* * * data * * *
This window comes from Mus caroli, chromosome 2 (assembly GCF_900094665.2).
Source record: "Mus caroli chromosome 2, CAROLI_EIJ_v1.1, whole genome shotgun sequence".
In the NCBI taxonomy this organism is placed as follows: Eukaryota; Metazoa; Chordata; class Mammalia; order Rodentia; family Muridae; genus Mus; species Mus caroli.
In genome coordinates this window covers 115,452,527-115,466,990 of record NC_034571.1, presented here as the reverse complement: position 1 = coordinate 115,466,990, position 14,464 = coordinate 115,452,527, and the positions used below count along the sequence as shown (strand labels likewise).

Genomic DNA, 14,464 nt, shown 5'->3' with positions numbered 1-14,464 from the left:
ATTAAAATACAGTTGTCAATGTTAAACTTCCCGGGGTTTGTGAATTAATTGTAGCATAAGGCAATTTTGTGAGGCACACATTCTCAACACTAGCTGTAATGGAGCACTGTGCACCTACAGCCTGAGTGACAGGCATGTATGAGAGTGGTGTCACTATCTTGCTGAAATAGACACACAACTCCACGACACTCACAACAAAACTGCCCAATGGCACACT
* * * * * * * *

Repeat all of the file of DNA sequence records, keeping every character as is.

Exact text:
This window comes from Mus caroli, chromosome 2 (assembly GCF_900094665.2).
Source record: "Mus caroli chromosome 2, CAROLI_EIJ_v1.1, whole genome shotgun sequence".
In the NCBI taxonomy this organism is placed as follows: Eukaryota; Metazoa; Chordata; class Mammalia; order Rodentia; family Muridae; genus Mus; species Mus caroli.
In genome coordinates this window covers 115,452,527-115,466,990 of record NC_034571.1, presented here as the reverse complement: position 1 = coordinate 115,466,990, position 14,464 = coordinate 115,452,527, and the positions used below count along the sequence as shown (strand labels likewise).

Genomic DNA, 14,464 nt, shown 5'->3' with positions numbered 1-14,464 from the left:
ATTAAAATACAGTTGTCAATGTTAAACTTCCCGGGGTTTGTGAATTAATTGTAGCATAAGGCAATTTTGTGAGGCACACATTCTCAACACTAGCTGTAATGGAGCACTGTGCACCTACAGCCTGAGTGACAGGCATGTATGAGAGTGGTGTCACTATCTTGCTGAAATAGACACACAACTCCACGACACTCACAACAAAACTGCCCAATGGCACACT